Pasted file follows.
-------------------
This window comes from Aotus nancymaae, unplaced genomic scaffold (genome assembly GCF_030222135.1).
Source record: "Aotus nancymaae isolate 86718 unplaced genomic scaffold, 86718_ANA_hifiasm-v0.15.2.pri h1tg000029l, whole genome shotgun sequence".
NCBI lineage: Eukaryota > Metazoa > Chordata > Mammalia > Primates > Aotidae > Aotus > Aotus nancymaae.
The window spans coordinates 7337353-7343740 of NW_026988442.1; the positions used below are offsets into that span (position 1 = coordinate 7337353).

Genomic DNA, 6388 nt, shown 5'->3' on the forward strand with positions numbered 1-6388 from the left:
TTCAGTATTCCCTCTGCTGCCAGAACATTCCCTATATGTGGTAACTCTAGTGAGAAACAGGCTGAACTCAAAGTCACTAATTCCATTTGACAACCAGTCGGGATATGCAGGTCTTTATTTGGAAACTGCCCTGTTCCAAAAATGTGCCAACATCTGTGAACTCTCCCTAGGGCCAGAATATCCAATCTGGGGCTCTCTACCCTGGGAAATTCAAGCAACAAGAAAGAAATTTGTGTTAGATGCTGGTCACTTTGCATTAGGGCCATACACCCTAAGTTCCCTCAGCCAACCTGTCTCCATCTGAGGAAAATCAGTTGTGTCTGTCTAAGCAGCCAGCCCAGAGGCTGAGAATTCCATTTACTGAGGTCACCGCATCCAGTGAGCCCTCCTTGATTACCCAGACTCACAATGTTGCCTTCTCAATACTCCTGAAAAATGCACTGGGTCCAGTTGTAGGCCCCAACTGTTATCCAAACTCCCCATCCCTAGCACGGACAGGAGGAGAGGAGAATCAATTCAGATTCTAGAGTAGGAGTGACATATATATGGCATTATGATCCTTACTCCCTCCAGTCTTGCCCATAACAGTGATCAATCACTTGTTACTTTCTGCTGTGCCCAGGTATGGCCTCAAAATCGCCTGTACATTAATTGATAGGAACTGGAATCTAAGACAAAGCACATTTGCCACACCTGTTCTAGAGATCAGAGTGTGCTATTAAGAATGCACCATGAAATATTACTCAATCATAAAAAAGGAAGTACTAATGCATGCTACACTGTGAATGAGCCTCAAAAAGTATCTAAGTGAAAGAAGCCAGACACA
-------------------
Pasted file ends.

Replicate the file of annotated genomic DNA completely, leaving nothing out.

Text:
This window comes from Aotus nancymaae, unplaced genomic scaffold (genome assembly GCF_030222135.1).
Source record: "Aotus nancymaae isolate 86718 unplaced genomic scaffold, 86718_ANA_hifiasm-v0.15.2.pri h1tg000029l, whole genome shotgun sequence".
NCBI lineage: Eukaryota > Metazoa > Chordata > Mammalia > Primates > Aotidae > Aotus > Aotus nancymaae.
The window spans coordinates 7337353-7343740 of NW_026988442.1; the positions used below are offsets into that span (position 1 = coordinate 7337353).

Genomic DNA, 6388 nt, shown 5'->3' on the forward strand with positions numbered 1-6388 from the left:
TTCAGTATTCCCTCTGCTGCCAGAACATTCCCTATATGTGGTAACTCTAGTGAGAAACAGGCTGAACTCAAAGTCACTAATTCCATTTGACAACCAGTCGGGATATGCAGGTCTTTATTTGGAAACTGCCCTGTTCCAAAAATGTGCCAACATCTGTGAACTCTCCCTAGGGCCAGAATATCCAATCTGGGGCTCTCTACCCTGGGAAATTCAAGCAACAAGAAAGAAATTTGTGTTAGATGCTGGTCACTTTGCATTAGGGCCATACACCCTAAGTTCCCTCAGCCAACCTGTCTCCATCTGAGGAAAATCAGTTGTGTCTGTCTAAGCAGCCAGCCCAGAGGCTGAGAATTCCATTTACTGAGGTCACCGCATCCAGTGAGCCCTCCTTGATTACCCAGACTCACAATGTTGCCTTCTCAATACTCCTGAAAAATGCACTGGGTCCAGTTGTAGGCCCCAACTGTTATCCAAACTCCCCATCCCTAGCACGGACAGGAGGAGAGGAGAATCAATTCAGATTCTAGAGTAGGAGTGACATATATATGGCATTATGATCCTTACTCCCTCCAGTCTTGCCCATAACAGTGATCAATCACTTGTTACTTTCTGCTGTGCCCAGGTATGGCCTCAAAATCGCCTGTACATTAATTGATAGGAACTGGAATCTAAGACAAAGCACATTTGCCACACCTGTTCTAGAGATCAGAGTGTGCTATTAAGAATGCACCATGAAATATTACTCAATCATAAAAAAGGAAGTACTAATGCATGCTACACTGTGAATGAGCCTCAAAAAGTATCTAAGTGAAAGAAGCCAGACACA